One of the objectives of the World Gold Council is to preserve the rich cultural heritage in the artistic processing of gold and bring to public awareness. For this reason, the World Gold Council acts as sponsor for the exhibition takes place at the moment in London power & allure, which runs until July 28, 2012. A large part of this gallery, which shows new creations in gold, is dedicated to the rich tradition in the processing of gold in the UK.
Gold as an object of cultural value
The World Gold Council was founded in 1987 and is today 23 operators of gold mining as its members, who are all over the world responsible for a large part of the production of gold. The company’s headquarters is located in London and his field of activity extends to India, the far East and the USA. The World Gold Council is committed, inter alia, to make the promotion of gold more sustainable and to counteract the sale of precious metal, which originates from crisis regions, through sophisticated methods of certification.
Another important concern of the World Gold Council is to make aware of medals and precious jewelry in the culture of the United Kingdom and Europe on the deep anchoring of gold as a precious metal and material for valuables. So, more than 400 gold objects were collected, which are exemplary for at least 4,500 years old history of the Goldsmith’s art. These are usually scattered throughout the various institutions and private collections and can now together in the power & allure exhibition at the London goldsmiths’ Hall to be admired.
The Lunulae – the World Gold Council & gold jewelry from the early Bronze age
The BC dating from the period between 2,000 and 1,500 Lunulae from which a copy of power & allure is to see exhibition of the World Gold Council is very old pieces of jewelry. A common feature of the Lunulae from gold leaf is the shape of a Crescent Moon, however, is unclear to this day, to what purpose they were made. Speculation go that these objects as neck or head dress, found mainly in Ireland were needed.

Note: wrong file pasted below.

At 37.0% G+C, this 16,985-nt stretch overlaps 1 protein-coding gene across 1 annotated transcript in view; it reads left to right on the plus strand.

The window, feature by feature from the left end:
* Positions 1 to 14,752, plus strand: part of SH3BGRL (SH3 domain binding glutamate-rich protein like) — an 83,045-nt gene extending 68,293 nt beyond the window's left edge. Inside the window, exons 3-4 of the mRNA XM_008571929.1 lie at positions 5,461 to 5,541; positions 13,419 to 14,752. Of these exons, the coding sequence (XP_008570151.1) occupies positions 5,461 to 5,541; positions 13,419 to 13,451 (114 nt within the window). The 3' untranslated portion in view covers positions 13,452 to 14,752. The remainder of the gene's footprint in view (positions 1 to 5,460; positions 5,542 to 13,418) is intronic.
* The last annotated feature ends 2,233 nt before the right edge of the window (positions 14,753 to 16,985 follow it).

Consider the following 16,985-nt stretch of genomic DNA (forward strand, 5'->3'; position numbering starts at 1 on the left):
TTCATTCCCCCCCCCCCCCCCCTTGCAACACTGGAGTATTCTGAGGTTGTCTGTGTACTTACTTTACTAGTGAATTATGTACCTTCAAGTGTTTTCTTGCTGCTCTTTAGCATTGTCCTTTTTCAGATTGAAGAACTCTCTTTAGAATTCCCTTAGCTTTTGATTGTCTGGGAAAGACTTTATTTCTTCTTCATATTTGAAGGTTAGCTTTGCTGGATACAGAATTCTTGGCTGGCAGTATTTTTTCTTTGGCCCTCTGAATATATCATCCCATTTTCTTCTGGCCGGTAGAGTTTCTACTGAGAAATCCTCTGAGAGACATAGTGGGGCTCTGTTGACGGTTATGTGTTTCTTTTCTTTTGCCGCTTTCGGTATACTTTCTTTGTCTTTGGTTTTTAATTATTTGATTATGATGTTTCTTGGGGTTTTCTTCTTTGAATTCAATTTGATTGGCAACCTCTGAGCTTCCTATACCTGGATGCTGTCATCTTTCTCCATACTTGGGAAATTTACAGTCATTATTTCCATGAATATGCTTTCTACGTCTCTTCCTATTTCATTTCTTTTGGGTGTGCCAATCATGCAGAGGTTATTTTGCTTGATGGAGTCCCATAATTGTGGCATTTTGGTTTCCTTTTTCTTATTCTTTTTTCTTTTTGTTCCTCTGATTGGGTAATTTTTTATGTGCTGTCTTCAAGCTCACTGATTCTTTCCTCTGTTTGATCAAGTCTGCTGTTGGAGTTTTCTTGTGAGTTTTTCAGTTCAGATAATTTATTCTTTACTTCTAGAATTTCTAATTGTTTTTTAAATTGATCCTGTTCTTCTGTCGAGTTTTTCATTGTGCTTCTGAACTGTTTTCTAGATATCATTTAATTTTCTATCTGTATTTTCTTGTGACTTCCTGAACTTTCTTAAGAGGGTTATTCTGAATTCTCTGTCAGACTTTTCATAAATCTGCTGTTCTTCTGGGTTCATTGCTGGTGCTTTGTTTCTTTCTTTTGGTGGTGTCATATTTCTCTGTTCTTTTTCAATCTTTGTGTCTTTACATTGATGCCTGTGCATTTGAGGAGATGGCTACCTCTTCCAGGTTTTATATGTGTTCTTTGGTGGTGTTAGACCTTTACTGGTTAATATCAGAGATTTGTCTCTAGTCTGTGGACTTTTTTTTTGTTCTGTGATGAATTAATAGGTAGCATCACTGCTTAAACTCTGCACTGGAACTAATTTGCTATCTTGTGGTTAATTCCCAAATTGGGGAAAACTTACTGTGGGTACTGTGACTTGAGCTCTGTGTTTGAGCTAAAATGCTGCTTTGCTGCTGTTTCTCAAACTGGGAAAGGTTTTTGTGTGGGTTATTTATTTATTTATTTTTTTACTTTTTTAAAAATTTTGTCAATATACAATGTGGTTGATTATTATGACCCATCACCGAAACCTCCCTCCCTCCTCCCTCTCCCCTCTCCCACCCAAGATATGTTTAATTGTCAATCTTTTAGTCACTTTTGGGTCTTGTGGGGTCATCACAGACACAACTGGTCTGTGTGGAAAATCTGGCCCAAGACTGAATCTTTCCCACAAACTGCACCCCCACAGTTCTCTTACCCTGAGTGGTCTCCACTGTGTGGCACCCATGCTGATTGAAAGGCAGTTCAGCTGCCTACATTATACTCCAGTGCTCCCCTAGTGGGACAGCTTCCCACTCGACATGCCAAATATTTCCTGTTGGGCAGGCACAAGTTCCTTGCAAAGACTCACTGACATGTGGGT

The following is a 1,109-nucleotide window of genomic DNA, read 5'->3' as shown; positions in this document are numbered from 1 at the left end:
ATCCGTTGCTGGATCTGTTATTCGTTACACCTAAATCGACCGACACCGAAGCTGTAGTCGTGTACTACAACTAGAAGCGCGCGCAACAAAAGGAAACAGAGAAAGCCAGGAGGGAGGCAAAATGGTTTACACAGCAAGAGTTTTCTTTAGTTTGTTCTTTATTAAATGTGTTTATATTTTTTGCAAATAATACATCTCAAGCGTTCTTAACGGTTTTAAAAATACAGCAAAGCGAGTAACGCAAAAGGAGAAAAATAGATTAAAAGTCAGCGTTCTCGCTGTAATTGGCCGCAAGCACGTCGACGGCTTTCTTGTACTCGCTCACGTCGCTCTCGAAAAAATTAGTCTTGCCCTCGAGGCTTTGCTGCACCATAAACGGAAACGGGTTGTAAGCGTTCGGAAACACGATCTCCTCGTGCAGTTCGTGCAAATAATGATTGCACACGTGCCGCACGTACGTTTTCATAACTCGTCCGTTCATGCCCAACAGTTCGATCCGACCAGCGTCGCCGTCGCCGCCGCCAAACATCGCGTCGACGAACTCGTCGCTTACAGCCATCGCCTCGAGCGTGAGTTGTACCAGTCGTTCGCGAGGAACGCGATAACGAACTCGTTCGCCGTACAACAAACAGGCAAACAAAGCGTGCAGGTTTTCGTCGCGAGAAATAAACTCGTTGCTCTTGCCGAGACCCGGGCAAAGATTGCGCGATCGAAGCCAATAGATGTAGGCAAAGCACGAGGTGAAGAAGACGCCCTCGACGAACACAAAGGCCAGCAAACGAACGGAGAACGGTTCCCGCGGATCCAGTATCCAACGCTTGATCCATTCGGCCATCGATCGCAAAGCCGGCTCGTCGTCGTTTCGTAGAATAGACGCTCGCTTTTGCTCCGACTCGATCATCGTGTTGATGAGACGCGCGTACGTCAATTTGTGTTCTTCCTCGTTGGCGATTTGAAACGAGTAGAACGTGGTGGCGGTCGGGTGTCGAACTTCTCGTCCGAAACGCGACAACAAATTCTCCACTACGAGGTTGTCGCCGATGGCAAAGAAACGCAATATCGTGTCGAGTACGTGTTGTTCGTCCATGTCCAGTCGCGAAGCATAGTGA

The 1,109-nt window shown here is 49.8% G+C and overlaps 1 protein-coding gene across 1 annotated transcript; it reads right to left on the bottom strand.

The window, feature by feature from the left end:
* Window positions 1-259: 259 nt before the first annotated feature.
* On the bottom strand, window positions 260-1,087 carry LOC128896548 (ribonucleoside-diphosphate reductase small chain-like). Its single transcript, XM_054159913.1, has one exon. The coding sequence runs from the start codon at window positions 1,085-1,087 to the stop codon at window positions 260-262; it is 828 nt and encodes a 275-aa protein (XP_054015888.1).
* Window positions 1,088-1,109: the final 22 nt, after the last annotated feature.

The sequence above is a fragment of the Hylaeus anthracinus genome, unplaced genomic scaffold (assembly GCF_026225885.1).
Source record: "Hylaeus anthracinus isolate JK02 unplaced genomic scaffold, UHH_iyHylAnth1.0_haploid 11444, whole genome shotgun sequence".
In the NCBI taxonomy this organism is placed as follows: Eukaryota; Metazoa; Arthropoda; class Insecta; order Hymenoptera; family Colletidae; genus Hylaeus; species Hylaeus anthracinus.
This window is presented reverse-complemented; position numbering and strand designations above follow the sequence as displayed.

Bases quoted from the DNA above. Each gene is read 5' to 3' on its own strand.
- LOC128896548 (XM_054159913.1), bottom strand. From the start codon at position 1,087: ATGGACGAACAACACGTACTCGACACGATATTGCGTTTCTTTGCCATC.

The Kingston brooch in the exhibition of the World Gold Council
An absolute masterpiece of the Goldsmith’s art: the Anglo-Saxon Kingston brooch from the seventh century BC. This very filigree and detail crafted piece of jewelry from gold inlaid with blue glass, white seashells and polished Garnet gemstone has a diameter of almost 10 cm and it is among the largest of its kind. The brooch that has chosen the World Gold Council, testifies to the high artistry of Anglo-Saxon goldsmith and was composed of over 830 individual pieces. Among others, the Cloisonné technology found application for which decorations from wire-shaped pieces of metal were soldered on the brooch.
The Stapleford Cup – presented by the World Gold Council
Very artfully designed, is the chalice that was made around the year 1610 Golden Stapleford. Stylish stemware were highly appreciated during the 16th and early 17th century art objects and served often as a gift for a wedding or as a diplomatic gift for political affairs.